If you have been harasseddiscriminated, or retaliated against based on a protected category such as race or national origin, give us a call at 310-400-5891 for your free intake.

Learn more about National Origin / Race Discrimination Law

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President Biden Signs Executive Order to Narrow the Gender Pay Gap for Federal Workers

President Biden Signs Executive Order to Narrow Gender Pay Gap

On Equal Pay Day, March 15, 2022, President Joe Biden signed an executive order aiming at tackling the gender pay gap for federal workers. The executive order encourages the government to consider banning federal contractors from seeking information about job applicants’ prior salary history. 

President Biden encouraged private companies to follow suit and make efforts to narrow the gender pay gap because gender equality is not just a women’s issue but also affects the entire nation’s economy and competitiveness.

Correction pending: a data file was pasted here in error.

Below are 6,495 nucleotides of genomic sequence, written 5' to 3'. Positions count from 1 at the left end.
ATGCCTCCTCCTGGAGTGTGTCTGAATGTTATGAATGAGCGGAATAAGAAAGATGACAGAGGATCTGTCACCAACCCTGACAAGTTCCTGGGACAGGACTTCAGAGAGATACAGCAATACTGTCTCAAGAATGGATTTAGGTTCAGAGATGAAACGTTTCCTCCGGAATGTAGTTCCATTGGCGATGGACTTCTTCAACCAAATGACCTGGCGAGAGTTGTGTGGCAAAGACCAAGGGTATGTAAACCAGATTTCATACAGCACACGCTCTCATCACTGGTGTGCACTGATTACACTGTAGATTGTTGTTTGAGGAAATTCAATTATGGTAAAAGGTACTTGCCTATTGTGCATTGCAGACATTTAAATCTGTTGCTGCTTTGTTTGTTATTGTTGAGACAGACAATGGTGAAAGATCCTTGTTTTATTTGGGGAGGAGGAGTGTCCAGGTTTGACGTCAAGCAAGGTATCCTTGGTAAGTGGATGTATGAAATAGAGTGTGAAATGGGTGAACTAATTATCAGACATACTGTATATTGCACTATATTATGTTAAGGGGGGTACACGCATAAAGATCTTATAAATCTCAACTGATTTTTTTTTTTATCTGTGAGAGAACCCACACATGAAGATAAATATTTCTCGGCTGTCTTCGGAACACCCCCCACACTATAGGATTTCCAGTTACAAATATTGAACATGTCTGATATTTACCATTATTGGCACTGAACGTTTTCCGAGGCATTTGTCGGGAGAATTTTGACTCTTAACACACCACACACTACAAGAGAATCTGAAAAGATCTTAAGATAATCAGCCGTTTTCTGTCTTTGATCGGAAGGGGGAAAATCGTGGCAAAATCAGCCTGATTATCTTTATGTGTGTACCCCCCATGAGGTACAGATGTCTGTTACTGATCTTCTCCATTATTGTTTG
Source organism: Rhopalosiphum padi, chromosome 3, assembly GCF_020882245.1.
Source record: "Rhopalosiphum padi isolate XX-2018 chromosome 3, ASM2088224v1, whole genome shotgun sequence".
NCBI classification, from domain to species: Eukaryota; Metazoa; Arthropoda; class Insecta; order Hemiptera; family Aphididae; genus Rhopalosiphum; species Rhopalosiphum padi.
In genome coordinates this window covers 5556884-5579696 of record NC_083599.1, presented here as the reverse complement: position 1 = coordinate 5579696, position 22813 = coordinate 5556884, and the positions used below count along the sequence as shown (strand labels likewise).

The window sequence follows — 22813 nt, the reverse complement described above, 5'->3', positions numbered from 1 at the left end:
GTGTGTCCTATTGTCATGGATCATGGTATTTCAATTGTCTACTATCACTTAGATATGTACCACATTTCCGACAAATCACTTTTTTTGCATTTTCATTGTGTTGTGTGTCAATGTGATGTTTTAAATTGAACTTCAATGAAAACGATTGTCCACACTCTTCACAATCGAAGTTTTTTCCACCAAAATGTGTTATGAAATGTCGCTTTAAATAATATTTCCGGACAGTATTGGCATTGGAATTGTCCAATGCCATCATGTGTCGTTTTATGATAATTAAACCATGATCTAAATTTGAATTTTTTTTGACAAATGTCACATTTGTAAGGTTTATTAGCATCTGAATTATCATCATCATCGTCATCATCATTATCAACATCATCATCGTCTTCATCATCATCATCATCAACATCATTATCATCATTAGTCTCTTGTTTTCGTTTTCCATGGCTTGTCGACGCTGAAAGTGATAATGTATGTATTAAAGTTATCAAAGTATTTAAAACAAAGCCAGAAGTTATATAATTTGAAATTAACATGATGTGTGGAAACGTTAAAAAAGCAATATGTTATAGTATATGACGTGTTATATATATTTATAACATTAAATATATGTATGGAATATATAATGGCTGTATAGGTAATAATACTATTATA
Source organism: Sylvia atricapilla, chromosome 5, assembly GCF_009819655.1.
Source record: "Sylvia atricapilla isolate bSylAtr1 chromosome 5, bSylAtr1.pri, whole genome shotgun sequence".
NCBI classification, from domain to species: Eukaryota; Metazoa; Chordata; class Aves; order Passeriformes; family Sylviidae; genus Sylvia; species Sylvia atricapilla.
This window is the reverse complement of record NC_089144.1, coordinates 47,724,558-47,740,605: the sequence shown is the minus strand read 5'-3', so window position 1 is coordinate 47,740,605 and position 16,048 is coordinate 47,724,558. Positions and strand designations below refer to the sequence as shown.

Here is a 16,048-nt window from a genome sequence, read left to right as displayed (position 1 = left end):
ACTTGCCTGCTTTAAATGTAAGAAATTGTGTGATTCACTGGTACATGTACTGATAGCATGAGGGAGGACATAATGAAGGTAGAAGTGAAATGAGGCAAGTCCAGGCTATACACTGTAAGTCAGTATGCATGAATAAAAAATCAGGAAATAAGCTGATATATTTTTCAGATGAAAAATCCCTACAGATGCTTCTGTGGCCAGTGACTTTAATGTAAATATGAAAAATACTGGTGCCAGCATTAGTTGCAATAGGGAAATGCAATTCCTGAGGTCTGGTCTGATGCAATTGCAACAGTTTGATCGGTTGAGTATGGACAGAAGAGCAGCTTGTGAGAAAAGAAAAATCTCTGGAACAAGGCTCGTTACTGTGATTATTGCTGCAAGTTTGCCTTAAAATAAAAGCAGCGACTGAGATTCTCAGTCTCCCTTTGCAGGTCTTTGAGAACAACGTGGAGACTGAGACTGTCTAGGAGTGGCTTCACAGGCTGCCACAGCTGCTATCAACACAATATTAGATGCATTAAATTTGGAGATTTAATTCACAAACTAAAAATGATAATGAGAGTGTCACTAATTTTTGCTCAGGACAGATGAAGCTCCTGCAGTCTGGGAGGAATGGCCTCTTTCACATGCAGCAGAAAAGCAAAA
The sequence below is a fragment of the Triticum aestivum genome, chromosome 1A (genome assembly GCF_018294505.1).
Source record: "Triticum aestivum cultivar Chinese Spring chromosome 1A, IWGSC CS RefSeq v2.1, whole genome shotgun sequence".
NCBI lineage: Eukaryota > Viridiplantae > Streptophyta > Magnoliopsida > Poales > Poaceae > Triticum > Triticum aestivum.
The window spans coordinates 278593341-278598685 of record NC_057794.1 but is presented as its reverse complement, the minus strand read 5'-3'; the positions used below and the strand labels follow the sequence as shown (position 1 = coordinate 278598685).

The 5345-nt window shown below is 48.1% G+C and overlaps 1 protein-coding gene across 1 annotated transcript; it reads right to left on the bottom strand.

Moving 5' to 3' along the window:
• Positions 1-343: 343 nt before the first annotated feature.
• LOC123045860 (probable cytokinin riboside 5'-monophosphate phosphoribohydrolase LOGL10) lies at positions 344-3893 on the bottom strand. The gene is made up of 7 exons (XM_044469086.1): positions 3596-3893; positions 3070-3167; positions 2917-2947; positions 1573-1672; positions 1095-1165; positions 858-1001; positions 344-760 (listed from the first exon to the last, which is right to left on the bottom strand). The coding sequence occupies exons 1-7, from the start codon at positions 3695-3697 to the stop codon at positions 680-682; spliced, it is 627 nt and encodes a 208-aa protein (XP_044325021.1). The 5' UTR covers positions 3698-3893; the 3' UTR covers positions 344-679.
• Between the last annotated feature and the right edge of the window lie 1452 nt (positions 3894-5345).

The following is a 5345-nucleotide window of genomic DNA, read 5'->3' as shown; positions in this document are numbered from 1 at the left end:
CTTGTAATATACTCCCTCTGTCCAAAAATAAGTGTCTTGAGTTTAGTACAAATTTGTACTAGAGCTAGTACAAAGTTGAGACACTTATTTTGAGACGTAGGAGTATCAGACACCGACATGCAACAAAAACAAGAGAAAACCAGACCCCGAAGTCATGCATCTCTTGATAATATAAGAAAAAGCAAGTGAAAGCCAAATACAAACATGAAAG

In related efforts, the labor department issued a directive to strengthen obligations for audits of payrolls to counteract pay disparities based on gender, race, or ethnicity. The Office of Personnel Managed was also directed to consider a regulation to address the use of prior salary history in setting compensation for federal workers.

This Equal Pay Day drew attention to the pandemic’s affect on women’s labor force participation. There was about 1.1 million fewer women in the labor force this year than in 2020, with low-paid workers hit the hardest, leaving middle- and higher-paid workers insulated from the pandemic. Vice President Kamala Harris aired that the pandemic has only deepened inequities especially as caregiving has become more expensive and inaccessible. And emphasized how African-American women, Latina women, and Native-American women lose hundreds of thousands of dollars over a 40-year career span.

As a result, President Biden has focused on combatting occupational segregation to give better access to women into, primarily male-dominated, well-paying jobs. In October 2021, The Biden administration issued a national gender strategy to advance women and girls’ full participation in society. 

In the end, Equal Pay Day highlighted the continuing wage-gap with the White House reporting that in 2020, the average woman earned 83 cents on the dollar compared with a male colleague doing the same work and that this gap is even bigger for African-American and Native American women and Latinas. Further, social security benefits for women are 80% of those for men.